Q. What types of reporting/sourcing is involved in covering this story? (more…)
In recognition of World Multiple Sclerosis Day (May 28th), we produced an infographic illustrating the global footprint of MS ten years ago, today and what it is anticipated to be in ten years’ time. We have also created a special report on recent clinical trials with investigational agents for MS. Multiple sclerosis is chronic, inflammatory, demyelinating disease of the central nervous system that is pathologically characterized by demyelination and neurodegeneration, resulting in the accumulation of irreversible disabilities such as muscle weakness, visual disturbances and other neurological impairments. MS is an extremely variable illness, ranging in severity from relatively benign to devastating. Read more on the Life Sciences Connect blog.
A Reuters investigation found that the state-owned rail giant, run by an old friend of President Vladimir Putin, awards vast sums to contractors who disguise their ownership. Today’s graphic shows how Russian Railways paid state funds to Setstroienergo, it’s main contractor for upgrading a line from St. Petersburg to Finland, and how Setstroienergo often paid the same or similar amounts straight on to another company, StroiMontazh, at another bank. Read part three of the Reuters Investigates special report on how Russian Railways paid billions of dollars to secretive private companies.
After former domestic security chief Zhou Yongkang fell from grace, many of his aides and associates have been placed under investigation. He and his wife are currently under house arrest. In a campaign unprecedented in modern China, Chinese President Xi Jinping is determined to bring down Zhou for making a behind-the-scenes grab for power, the sources say. Today’s graphic diagrams Zhou Yongkang’s inner circle.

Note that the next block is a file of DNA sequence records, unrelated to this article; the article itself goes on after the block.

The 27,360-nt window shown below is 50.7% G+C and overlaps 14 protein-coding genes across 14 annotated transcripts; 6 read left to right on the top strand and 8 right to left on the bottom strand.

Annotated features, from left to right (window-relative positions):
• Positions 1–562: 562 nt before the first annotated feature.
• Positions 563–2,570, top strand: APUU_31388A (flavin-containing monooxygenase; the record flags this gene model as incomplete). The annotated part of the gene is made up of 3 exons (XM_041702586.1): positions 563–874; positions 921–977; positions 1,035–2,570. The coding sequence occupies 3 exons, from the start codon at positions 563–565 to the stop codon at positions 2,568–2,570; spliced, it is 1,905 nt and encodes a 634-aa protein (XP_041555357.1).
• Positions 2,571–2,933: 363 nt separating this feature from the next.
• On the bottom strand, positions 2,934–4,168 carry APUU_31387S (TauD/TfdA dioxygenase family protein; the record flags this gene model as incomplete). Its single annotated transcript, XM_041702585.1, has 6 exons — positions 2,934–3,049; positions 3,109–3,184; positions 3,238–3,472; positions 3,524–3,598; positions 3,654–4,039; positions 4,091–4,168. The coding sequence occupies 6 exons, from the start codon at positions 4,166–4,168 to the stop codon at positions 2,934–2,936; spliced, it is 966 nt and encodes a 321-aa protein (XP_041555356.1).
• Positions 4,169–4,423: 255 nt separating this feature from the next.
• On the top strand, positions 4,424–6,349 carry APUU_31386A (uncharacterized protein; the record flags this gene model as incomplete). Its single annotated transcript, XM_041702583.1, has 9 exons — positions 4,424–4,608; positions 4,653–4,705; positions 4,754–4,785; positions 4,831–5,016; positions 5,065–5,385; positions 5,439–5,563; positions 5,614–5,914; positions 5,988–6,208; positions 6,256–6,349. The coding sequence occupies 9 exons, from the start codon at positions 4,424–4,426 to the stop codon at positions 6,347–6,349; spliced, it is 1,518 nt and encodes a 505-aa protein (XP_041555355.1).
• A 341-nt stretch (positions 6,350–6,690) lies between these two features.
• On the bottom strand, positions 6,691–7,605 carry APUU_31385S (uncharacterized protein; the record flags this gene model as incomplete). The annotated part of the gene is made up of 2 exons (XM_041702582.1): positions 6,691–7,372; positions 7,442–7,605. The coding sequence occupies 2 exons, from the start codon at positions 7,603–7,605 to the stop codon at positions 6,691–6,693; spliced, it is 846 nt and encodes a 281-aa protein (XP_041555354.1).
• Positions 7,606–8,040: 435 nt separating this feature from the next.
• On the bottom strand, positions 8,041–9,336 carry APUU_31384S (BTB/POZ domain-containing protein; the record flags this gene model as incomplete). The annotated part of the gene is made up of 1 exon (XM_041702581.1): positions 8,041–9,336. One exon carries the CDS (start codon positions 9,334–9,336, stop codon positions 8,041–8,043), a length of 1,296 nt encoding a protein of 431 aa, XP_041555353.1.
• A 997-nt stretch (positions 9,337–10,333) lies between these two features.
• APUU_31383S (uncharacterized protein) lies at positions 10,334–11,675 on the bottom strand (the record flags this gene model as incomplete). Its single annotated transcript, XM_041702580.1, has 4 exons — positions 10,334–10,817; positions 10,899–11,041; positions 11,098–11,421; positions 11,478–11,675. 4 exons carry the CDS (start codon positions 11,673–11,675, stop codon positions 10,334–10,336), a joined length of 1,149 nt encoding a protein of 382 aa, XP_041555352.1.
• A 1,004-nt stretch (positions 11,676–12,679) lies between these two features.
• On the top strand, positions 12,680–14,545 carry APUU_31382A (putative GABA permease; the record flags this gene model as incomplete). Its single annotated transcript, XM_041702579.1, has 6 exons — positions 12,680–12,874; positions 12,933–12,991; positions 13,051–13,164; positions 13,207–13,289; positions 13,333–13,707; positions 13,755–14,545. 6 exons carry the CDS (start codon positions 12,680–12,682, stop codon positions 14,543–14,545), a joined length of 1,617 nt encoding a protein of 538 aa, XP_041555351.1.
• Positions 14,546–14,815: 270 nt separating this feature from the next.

Earlier this month, Reuters exposed a major lapse of accountability in the way Venezuela spends its oil money on social programs – a community assistance program that has given away nearly $8 billion, but faces little or no financial scrutiny. Reuters calculated that a network of more than 70,000 community groups has received the equivalent of at least $7.9 billion since 2006 from the federal agency that provides much of the financing for the program, but exactly how much money passes through this system, who gets it and how it’s used are largely a mystery. In a Reuters Best: Journalist Spotlight Q&A, Reuters correspondent Brian Ellsworth offers an inside look at the reporting behind his special report. You can read our previous Journalist Spotlight Q&As here.
Last week, Reuters published an extensive Special Report that offered an in-depth look at how Niger – the world’s fourth largest uranium producer but one of the poorest countries on earth – is demanding a better deal from France’s state-owned nuclear company Areva. The story, by West and Central Africa Bureau Chief Dan Flynn and EMEA Utilities Correspondent Geert De Clercq, reports that Areva’s mines pay no export duties on uranium, no taxes on materials and equipment used in mining operations, and pay a royalty of just 5.5 percent on the uranium they produce. Niger’s president says the deals are a throwback to the post-colonial era and he now wants to cut the tax breaks and raise the royalty rate to as much as 12 percent. In a Reuters Best: Journalist Spotlight Q&A, Dan offers a look at the reporting behind their revealing Special Report.